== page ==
How to Cook : Pork and Vegetable Soup

(and Bread : Round 1)

So before I get to the bread, let’s talk about soup. This one is super easy. Last weekend I seasoned a couple of pork roasts with Greek seasoning and slow roasted them – probably 4 to 6 hours at 325 degrees. One roast I shredded for sandwiches. The other I cut into cubes.

If you’re starting with an uncooked roast, you can cube it and then brown in a skillet with a couple tablespoons of oil. Then just toss it in the crockpot with a few diced carrots, a diced onion (or be lazy like me and use a handful of dehydrated onion), a can of diced tomatoes, 1/2 jar of salsa, equal parts frozen corn and green beans, a couple cups of water, beef bouillon granules, garlic, salt and pepper. Cover and cook on low 8 hours.

Once the soup was going, it was time for the bread. The directions say to take your big batch of dough out of the refrigerator and cut off about a one pound piece.

Okay, a confession. The part I was most nervous about was hacking off a hunk of dough that was about one pound. I’m just not good at eyeballing. In junior high I did the long jump, and I could never eyeball that point where I should stop running and jump. Silly, right? But that’s what you get when a computer programmer bakes.

Anyhoo, put your anal retentive tendencies aside and simply hack off a hunk of dough. Dust it with a little flour and shape it into a ball by pulling the sides down underneath of it. That will make the bottom all bunched up and bumpy, but it’s okay. It will smooth out as it rises and bakes.

Then it’s supposed to rise for 45 minutes, and a commenter yesterday pointed out that the authors’ website says to let it rise more like an hour and a half.

Me? I let it rise something like 3 hours because I went back upstairs to work and promptly forgot about the bread. But it all turned out okay.

After the rise, I dusted it with rye flour and then slashed a tic tac toe pattern in the top with a serrated knife.

A 40-minute bake in a 450 degree oven and we had this:

The family loved it, and it went perfectly with this:

The only problem? I should have made 2 loaves. One wasn’t enough for the 5 of us.

Tomorrow I’ll eyeball another hunk of my batch of dough and use it to make olive bread. Stay tuned…

Pork & Vegetable Soup

2 pounds boneless pork roast, cubed
2 tablespoons oil
3 medium carrots, diced
1 onion, diced
16-oz. can diced tomatoes, undrained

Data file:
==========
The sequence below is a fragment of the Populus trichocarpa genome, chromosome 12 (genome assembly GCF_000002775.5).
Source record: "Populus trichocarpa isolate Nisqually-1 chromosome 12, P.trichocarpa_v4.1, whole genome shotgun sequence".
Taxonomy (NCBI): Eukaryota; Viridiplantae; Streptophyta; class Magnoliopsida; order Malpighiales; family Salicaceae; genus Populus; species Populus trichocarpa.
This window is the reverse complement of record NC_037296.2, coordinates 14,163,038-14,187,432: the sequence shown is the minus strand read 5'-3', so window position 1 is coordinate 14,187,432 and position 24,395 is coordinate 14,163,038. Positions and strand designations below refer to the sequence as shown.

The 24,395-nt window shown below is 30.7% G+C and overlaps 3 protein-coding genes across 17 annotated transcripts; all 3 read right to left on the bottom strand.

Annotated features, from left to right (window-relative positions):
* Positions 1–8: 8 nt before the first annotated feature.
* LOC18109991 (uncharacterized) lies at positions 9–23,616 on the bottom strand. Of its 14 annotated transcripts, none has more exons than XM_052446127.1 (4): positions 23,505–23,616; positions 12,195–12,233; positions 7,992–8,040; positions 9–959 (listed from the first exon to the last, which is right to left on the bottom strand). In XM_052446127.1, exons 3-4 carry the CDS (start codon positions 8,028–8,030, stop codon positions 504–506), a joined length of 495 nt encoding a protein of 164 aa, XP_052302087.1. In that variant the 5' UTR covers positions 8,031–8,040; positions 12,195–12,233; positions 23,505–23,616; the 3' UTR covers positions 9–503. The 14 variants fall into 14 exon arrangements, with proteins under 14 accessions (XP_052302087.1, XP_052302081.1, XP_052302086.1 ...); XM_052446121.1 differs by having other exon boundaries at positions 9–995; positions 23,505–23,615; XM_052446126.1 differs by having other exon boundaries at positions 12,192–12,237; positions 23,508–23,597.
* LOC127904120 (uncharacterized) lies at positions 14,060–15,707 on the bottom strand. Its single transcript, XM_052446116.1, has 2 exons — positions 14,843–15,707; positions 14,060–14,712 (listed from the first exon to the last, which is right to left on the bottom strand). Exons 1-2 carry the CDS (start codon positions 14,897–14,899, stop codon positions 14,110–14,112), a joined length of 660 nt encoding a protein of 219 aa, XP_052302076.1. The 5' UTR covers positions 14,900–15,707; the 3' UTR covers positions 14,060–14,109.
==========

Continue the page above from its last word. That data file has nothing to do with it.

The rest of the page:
8 oz. salsa
2 cups water
1-1/2 cups frozen corn
1-1/2 cups frozen green beans
1 clove garlic, minced
2 tsp. beef bouillon
1/2 t. salt
1/2 t. pepper

Brown pork in oil. Add to crockpot with remaining ingredients. Cover and cook on low 8 hours.

NOTES:
* I used a handful of dehydrated onion in place of the fresh onion
* I didn’t have a can of tomatoes, so I used a 16-oz jar of salsa and 2 extra cups of water instead
* I didn’t have any beef bouillon, so I just left it out and added a little extra salt
* I almost always use granulated garlic in place of fresh minced garlic because I’m lazy
* I cooked on high for 4 hours, instead of low for 8 hours.

1 year ago:

Fence

Head on over

On the farm 01.07.08

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6 Responses to How to Cook : Pork and Vegetable Soup

  1. Oh yum. This ought to go well with the pork roast I cooked on Saturday and now have no clue what to do with the leftovers. And there are no freaky ingredients – my kind of cooking! That bread looks super yummy – I’d be going through 2 loaves a day….Kris

  2. farm mom says:

    Those both look delicious! I read about that bread recently, but wasn’t sure whether it was worth the hype, thanks for sharing your experiences with it.Now, I’ve got a questions for you. What do you do with your ham bones? I’ve used reciped before to make bean soup with them, and the consistency always comes out nice, but it’s always a bit too salty for my tastes. Any recommendations?

  3. frugalmom says:

    Are you kidding me? That bread looks amazing. Totally amazing. I am 100% sure that my bread would not look like that. 100%.And the soup? Wow. I am gonna have to try that out. After I get over my bread envy.

  4. That sounds good, I’d have to make it ith chicken but that bread also looks good.

  5. DennisP says:

    These two posts – this and the post on bread – are fascinating. I bake my bread using a bread machine, but I’ve wanted to bake bread from scratch. This sounds like the way to do it. The soup we will have to prepare this weekend. Thanks for publishing these recipes.By the way, I’m the one who talked about my wife coming from Osage/Manley. I reviously posted as Anonymous because I hadn’t figured out the comment system.

  6. Ang – that’s pretty much all I do with them, too. Maybe more water, to dilute the salt?frugalmom – give it a try – I’ll bet it turns out great!DennisP – thanks for stopping by again :)